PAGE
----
Pacific College of Oriental Medicine in San Diego, Calif. will deliver a series of free lectures to the public: "The Health Benefits of Acupressure" and "Chinese Medicine: A Timeless Medicine in Modern Times" will be held Oct. 22 and 23, respectively. Those who attend the lectures will receive a certificate for a complimentary treatment at the college's community clinic. In addition, the school will provide demonstrations on massage and Chinese medicine at several organic food markets and hospitals in the San Diego area during the week of Oct. 19-25.
PCOM's Chicago, Ill., campus will host a free open house to the public on Oct. 19. Events will include workshops on tuina massage and tai chi; lectures on Oriental bodywork therapy and Oriental medicine; and campus tours. Refreshments will be served during the open house.
The Institute of Clinical Acupuncture and Oriental Medicine (ICAOM) in Honolulu, Hawaii, will host an open house and give a free lecture on Oct. 24. Free acupuncture treatments also will be provided. In addition, ICAOM has partnered with several organizations to publicize AOM Day (see below).
The New England School of Acupuncture (NESA) will hold an open house on Saturday, Oct., 18, during which participants will participate in a panel discussion with NESA students and observe an acupuncture demonstration. The school also will celebrate AOM Day with a special event on the 24th.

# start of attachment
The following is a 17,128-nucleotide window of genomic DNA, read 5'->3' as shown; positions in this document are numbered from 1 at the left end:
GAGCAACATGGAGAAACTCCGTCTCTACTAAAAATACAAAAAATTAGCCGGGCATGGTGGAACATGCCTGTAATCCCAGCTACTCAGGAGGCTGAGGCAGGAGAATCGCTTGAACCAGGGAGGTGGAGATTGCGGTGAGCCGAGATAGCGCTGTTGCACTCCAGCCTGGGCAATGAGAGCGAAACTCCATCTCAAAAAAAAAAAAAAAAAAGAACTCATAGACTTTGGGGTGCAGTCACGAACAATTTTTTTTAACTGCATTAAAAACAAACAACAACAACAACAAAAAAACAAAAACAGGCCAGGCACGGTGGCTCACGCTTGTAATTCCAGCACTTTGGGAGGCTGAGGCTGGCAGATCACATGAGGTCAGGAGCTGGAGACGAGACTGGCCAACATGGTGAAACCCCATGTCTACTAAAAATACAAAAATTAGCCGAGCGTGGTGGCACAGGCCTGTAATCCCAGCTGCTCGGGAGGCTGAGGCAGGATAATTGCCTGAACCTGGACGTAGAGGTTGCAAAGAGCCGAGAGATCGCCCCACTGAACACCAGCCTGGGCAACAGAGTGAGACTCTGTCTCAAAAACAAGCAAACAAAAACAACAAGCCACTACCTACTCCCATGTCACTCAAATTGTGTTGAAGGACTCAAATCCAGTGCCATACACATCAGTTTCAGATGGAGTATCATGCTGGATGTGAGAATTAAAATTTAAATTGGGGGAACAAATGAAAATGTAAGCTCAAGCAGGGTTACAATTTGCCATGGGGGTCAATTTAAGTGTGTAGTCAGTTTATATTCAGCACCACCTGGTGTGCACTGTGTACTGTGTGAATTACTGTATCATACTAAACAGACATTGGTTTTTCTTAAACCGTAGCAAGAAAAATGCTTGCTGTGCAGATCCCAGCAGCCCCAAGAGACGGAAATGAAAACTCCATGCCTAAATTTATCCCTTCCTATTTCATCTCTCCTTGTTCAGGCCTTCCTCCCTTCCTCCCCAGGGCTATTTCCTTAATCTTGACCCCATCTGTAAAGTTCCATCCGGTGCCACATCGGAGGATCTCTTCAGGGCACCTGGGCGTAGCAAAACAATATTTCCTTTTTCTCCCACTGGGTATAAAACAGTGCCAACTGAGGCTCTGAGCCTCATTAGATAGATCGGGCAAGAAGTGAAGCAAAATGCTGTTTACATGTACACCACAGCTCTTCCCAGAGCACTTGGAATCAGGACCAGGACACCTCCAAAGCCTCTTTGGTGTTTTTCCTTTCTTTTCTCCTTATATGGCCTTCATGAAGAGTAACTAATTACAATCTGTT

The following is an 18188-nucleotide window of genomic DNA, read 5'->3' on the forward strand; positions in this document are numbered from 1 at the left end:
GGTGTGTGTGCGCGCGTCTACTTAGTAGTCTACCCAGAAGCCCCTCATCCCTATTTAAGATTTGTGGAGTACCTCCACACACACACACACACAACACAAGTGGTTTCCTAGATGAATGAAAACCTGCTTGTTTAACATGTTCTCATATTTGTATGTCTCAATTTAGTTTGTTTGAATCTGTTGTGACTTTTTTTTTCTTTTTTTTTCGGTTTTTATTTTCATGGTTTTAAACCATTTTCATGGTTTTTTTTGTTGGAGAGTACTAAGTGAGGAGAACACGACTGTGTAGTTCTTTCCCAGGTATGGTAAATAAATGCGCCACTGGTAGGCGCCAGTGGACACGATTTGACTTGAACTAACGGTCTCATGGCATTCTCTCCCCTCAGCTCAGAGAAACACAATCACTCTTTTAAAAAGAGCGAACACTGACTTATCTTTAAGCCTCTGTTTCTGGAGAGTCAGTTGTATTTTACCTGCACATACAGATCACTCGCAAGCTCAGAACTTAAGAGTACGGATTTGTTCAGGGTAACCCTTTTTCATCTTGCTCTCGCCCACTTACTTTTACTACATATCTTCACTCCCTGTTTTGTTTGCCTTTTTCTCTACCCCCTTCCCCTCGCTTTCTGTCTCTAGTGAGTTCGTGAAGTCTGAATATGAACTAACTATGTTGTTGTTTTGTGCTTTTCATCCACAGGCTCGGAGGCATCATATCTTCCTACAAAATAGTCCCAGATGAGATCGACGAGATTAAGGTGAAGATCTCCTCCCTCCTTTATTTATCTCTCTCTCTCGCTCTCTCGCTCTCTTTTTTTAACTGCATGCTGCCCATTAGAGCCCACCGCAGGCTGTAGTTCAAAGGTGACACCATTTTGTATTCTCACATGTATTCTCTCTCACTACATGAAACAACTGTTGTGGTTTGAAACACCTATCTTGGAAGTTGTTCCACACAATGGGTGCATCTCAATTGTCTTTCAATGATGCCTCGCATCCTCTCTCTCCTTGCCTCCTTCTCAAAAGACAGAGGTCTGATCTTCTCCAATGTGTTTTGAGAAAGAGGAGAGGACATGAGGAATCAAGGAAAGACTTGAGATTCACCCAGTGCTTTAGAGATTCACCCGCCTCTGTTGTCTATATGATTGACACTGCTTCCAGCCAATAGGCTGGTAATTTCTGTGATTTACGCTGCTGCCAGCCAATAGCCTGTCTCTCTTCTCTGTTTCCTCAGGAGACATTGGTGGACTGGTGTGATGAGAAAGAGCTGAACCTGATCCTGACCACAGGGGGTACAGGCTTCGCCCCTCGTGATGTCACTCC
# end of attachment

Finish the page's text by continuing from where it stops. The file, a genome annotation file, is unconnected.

Five Branches Institute in Santa Cruz, Calif., will play host to several events, beginning with a Chinese medicine health fair Oct. 5th that will feature health talks; free acupuncture treatments; free tuina massages; tongue and pulse diagnoses; informative displays; tours of the institute's herb pharmacy; qi gong and tai chi classes; a slide show of Chinese paintings; a special Chinese tea booth; and free food and prizes. Administrators also will host a drawing at the health fair to win a series of free treatments, with the winner announced on AOM Day. On the 24th, Five Branches will have a free food, tea and information booth set up at its clinic for patients to enjoy.